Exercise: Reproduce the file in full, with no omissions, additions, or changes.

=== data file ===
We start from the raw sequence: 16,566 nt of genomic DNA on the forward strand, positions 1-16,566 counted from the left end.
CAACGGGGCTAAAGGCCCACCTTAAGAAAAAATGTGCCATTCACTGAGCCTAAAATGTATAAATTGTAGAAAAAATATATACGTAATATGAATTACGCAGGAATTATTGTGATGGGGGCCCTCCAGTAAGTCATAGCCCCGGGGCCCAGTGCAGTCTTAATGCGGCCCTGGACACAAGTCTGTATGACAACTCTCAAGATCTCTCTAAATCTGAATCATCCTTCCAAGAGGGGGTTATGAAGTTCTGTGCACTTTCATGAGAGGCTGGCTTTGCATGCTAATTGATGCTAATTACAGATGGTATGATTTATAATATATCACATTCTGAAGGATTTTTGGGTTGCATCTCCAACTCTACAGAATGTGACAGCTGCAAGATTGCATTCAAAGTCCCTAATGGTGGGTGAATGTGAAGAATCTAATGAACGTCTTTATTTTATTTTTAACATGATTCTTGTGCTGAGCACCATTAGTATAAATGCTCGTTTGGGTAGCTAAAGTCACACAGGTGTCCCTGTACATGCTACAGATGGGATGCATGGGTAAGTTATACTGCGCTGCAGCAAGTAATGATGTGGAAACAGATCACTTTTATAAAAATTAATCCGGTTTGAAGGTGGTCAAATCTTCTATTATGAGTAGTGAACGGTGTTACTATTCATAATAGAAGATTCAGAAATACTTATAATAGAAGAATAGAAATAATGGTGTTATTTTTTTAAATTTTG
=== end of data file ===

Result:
We start from the raw sequence: 16,566 nt of genomic DNA on the forward strand, positions 1-16,566 counted from the left end.
CAACGGGGCTAAAGGCCCACCTTAAGAAAAAATGTGCCATTCACTGAGCCTAAAATGTATAAATTGTAGAAAAAATATATACGTAATATGAATTACGCAGGAATTATTGTGATGGGGGCCCTCCAGTAAGTCATAGCCCCGGGGCCCAGTGCAGTCTTAATGCGGCCCTGGACACAAGTCTGTATGACAACTCTCAAGATCTCTCTAAATCTGAATCATCCTTCCAAGAGGGGGTTATGAAGTTCTGTGCACTTTCATGAGAGGCTGGCTTTGCATGCTAATTGATGCTAATTACAGATGGTATGATTTATAATATATCACATTCTGAAGGATTTTTGGGTTGCATCTCCAACTCTACAGAATGTGACAGCTGCAAGATTGCATTCAAAGTCCCTAATGGTGGGTGAATGTGAAGAATCTAATGAACGTCTTTATTTTATTTTTAACATGATTCTTGTGCTGAGCACCATTAGTATAAATGCTCGTTTGGGTAGCTAAAGTCACACAGGTGTCCCTGTACATGCTACAGATGGGATGCATGGGTAAGTTATACTGCGCTGCAGCAAGTAATGATGTGGAAACAGATCACTTTTATAAAAATTAATCCGGTTTGAAGGTGGTCAAATCTTCTATTATGAGTAGTGAACGGTGTTACTATTCATAATAGAAGATTCAGAAATACTTATAATAGAAGAATAGAAATAATGGTGTTATTTTTTTAAATTTTG